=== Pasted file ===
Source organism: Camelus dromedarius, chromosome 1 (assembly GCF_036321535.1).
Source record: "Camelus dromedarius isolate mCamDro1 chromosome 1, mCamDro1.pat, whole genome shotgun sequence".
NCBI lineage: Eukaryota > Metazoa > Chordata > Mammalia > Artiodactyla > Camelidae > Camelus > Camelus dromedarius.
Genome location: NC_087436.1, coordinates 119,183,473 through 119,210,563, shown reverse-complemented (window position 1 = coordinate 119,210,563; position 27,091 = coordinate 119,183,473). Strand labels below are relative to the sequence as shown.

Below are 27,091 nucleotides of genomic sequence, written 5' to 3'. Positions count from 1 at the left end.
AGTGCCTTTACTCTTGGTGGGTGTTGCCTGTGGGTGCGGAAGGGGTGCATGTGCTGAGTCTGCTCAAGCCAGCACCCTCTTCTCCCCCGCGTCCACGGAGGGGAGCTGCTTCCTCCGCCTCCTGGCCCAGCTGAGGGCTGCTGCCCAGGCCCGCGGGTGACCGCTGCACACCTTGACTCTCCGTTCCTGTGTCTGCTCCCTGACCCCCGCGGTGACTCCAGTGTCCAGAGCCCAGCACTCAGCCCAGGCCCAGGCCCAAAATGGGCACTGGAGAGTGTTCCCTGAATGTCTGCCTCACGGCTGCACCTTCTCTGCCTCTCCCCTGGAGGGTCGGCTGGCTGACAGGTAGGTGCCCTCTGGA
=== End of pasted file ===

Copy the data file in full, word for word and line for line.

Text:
Source organism: Camelus dromedarius, chromosome 1 (assembly GCF_036321535.1).
Source record: "Camelus dromedarius isolate mCamDro1 chromosome 1, mCamDro1.pat, whole genome shotgun sequence".
NCBI lineage: Eukaryota > Metazoa > Chordata > Mammalia > Artiodactyla > Camelidae > Camelus > Camelus dromedarius.
Genome location: NC_087436.1, coordinates 119,183,473 through 119,210,563, shown reverse-complemented (window position 1 = coordinate 119,210,563; position 27,091 = coordinate 119,183,473). Strand labels below are relative to the sequence as shown.

Below are 27,091 nucleotides of genomic sequence, written 5' to 3'. Positions count from 1 at the left end.
AGTGCCTTTACTCTTGGTGGGTGTTGCCTGTGGGTGCGGAAGGGGTGCATGTGCTGAGTCTGCTCAAGCCAGCACCCTCTTCTCCCCCGCGTCCACGGAGGGGAGCTGCTTCCTCCGCCTCCTGGCCCAGCTGAGGGCTGCTGCCCAGGCCCGCGGGTGACCGCTGCACACCTTGACTCTCCGTTCCTGTGTCTGCTCCCTGACCCCCGCGGTGACTCCAGTGTCCAGAGCCCAGCACTCAGCCCAGGCCCAGGCCCAAAATGGGCACTGGAGAGTGTTCCCTGAATGTCTGCCTCACGGCTGCACCTTCTCTGCCTCTCCCCTGGAGGGTCGGCTGGCTGACAGGTAGGTGCCCTCTGGA